Embassy of the United States, Vienna

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Embassy of the United States, Vienna
Native name
German: Botschaft der Vereinigten Staaten in Wien
Seal of an Embassy of the United States of America.svg
American Embassy in Vienna.jpg
U.S. Embassy building, Vienna
LocationBoltzmanngasse 16
Austria Vienna, Austria
Coordinates48°13′22″N 16°21′22″E / 48.222789°N 16.356223°E / 48.222789; 16.356223Coordinates: 48°13′22″N 16°21′22″E / 48.222789°N 16.356223°E / 48.222789; 16.356223
OpenedJune 30, 1947; 72 years ago (1947-06-30)[1]
AmbassadorTrevor Traina
Embassy of the United States, Vienna is located in Austria
Embassy of the United States, Vienna
Location of Embassy of the United States, Vienna in Austria

The Embassy of the United States of America in Vienna is the main United States diplomatic mission to Austria. Since 1947 the embassy building is located on Boltzmanngasse 16, in the Alsergrund district of Vienna.


The United States first established diplomatic relations with Austria when Henry A. P. Muhlenberg was appointed first U.S. Envoy Extraordinary and Minister Plenipotentiary to the Austrian Empire on 8 February 1838. When according to the Compromise of 1867 the empire became the union of Austria-Hungary, the Ministers were so commissioned. The legation officially was elevated to the status of an embassy on 17 May 1902, with Robert Sanderson McCormick as first U.S. Ambassador.[2]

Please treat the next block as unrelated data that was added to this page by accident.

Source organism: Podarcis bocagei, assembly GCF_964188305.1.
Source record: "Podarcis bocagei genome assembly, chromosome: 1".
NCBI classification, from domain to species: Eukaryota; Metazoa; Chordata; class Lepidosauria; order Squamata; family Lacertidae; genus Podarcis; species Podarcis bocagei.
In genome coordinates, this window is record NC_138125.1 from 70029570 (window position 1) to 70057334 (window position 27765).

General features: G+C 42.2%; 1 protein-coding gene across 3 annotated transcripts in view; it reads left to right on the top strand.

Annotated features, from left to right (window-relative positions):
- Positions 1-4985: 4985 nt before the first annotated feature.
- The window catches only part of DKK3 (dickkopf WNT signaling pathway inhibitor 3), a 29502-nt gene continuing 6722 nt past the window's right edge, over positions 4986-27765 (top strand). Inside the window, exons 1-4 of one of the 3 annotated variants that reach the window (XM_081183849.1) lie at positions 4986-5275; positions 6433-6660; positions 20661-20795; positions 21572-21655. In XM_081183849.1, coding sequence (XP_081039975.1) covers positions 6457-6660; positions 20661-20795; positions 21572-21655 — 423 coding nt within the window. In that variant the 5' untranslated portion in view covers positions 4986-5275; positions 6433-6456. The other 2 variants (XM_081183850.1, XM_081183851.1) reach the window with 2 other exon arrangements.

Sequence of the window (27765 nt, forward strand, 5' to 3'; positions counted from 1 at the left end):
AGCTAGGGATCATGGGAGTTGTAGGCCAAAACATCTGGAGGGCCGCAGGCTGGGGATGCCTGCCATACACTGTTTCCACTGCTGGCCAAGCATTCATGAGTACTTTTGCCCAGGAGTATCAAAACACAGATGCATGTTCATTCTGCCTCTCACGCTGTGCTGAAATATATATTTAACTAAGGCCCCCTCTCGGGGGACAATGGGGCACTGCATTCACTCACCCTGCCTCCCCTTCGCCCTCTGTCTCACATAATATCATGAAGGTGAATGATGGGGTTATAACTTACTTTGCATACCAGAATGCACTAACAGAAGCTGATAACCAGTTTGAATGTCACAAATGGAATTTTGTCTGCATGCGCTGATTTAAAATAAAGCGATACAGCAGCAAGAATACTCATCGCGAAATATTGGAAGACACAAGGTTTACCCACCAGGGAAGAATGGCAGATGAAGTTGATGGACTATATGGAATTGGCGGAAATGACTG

When upon the American entry into World War I the United States broke off diplomatic relations with Austria-Hungary in April 1917, Spain handled the representation of U.S. interests in Vienna for the duration of the war.[3] In 1921 the U.S. diplomatic mission reopened as a legation.[4]

The Neo-baroque embassy building at Boltzmanngasse 16 was constructed from 1902 to 1904 according to plans designed by architect Ludwig Baumann, then as the new location of the K.k. Academy for Oriental Languages established in 1754 (the precursor of the present-day Diplomatic Academy of Vienna). The studying conditions were severely restricted after the Austrian Anschluss to Nazi Germany and the building was temporarily used as a Wehrmacht military hospital. At the conclusion of World War II, U.S. occupation troops seized the building until 1946.

The U.S. Government finally purchased the building on 30 June 1947, at the intercession of Eleanor Lansing Dulles and with the consent of the Austrian National Council. The U.S. Mission in Austria held the status of a legation from 1947 until 1951, when it officially became an embassy, with Walter J. Donnelly as the first U.S. ambassador to serve in Vienna since Frederic Courtland Penfield departed in World War I.[5]

The current United States Ambassador to Austria is Trevor Traina, who presented his credentials to the Austrian president Alexander Van der Bellen on 24 May 2018.

See also[edit]

Notes and references[edit]

  1. ^ "History of the Consular Academy at Boltzmanngasse 16". United States Department of State. Retrieved 2014-08-09.
  2. ^ "Ambassadors to Austria". United States Department of State. Retrieved 2009-01-11.
  3. ^ Kroeger, Brooke. ""Nellie Bly: She Did It All"". Quarterly of the National Archives, Spring 1996, Vo. 28, No. 1. pp. 7–15. Archived from the original on 2011-07-08. Retrieved 2009-01-08.
  4. ^ "LEGATION OPEN IN VIENNA". The New York Times. 1921-12-02. Retrieved 2009-01-07.
  5. ^ "History of the Consular Academy at Boltzmanngasse 16". Embassy of the United States in Vienna. Archived from the original on 2010-05-27. Retrieved 2009-01-11.

External links[edit]